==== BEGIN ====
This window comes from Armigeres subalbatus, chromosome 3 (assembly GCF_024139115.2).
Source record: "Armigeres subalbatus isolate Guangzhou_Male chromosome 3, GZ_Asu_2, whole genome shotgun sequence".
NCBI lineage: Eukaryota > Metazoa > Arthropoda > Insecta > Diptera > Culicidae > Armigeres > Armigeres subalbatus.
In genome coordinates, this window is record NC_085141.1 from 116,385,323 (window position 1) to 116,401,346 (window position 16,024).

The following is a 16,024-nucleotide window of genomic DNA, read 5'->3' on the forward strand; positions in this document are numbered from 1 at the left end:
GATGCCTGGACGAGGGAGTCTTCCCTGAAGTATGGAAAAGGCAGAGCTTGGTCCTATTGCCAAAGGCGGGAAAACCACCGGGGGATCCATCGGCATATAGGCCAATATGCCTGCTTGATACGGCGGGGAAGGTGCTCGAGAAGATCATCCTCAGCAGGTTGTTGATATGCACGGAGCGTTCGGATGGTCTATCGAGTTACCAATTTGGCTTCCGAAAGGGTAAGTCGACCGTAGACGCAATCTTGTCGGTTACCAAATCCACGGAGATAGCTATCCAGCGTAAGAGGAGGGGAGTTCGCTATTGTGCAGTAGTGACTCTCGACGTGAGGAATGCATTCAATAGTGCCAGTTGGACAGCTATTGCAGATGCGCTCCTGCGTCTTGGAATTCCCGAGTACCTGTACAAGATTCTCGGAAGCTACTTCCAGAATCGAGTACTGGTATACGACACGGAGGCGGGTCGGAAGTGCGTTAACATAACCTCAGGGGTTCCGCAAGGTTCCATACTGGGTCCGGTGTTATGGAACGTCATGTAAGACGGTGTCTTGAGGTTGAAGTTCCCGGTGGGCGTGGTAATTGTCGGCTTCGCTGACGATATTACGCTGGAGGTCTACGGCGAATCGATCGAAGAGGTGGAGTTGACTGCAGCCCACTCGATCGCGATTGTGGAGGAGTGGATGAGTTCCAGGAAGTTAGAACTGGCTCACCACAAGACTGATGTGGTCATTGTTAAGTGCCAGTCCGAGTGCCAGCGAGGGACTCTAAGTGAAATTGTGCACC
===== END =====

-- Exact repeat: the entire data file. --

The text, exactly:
This window comes from Armigeres subalbatus, chromosome 3 (assembly GCF_024139115.2).
Source record: "Armigeres subalbatus isolate Guangzhou_Male chromosome 3, GZ_Asu_2, whole genome shotgun sequence".
NCBI lineage: Eukaryota > Metazoa > Arthropoda > Insecta > Diptera > Culicidae > Armigeres > Armigeres subalbatus.
In genome coordinates, this window is record NC_085141.1 from 116,385,323 (window position 1) to 116,401,346 (window position 16,024).

The following is a 16,024-nucleotide window of genomic DNA, read 5'->3' on the forward strand; positions in this document are numbered from 1 at the left end:
GATGCCTGGACGAGGGAGTCTTCCCTGAAGTATGGAAAAGGCAGAGCTTGGTCCTATTGCCAAAGGCGGGAAAACCACCGGGGGATCCATCGGCATATAGGCCAATATGCCTGCTTGATACGGCGGGGAAGGTGCTCGAGAAGATCATCCTCAGCAGGTTGTTGATATGCACGGAGCGTTCGGATGGTCTATCGAGTTACCAATTTGGCTTCCGAAAGGGTAAGTCGACCGTAGACGCAATCTTGTCGGTTACCAAATCCACGGAGATAGCTATCCAGCGTAAGAGGAGGGGAGTTCGCTATTGTGCAGTAGTGACTCTCGACGTGAGGAATGCATTCAATAGTGCCAGTTGGACAGCTATTGCAGATGCGCTCCTGCGTCTTGGAATTCCCGAGTACCTGTACAAGATTCTCGGAAGCTACTTCCAGAATCGAGTACTGGTATACGACACGGAGGCGGGTCGGAAGTGCGTTAACATAACCTCAGGGGTTCCGCAAGGTTCCATACTGGGTCCGGTGTTATGGAACGTCATGTAAGACGGTGTCTTGAGGTTGAAGTTCCCGGTGGGCGTGGTAATTGTCGGCTTCGCTGACGATATTACGCTGGAGGTCTACGGCGAATCGATCGAAGAGGTGGAGTTGACTGCAGCCCACTCGATCGCGATTGTGGAGGAGTGGATGAGTTCCAGGAAGTTAGAACTGGCTCACCACAAGACTGATGTGGTCATTGTTAAGTGCCAGTCCGAGTGCCAGCGAGGGACTCTAAGTGAAATTGTGCACC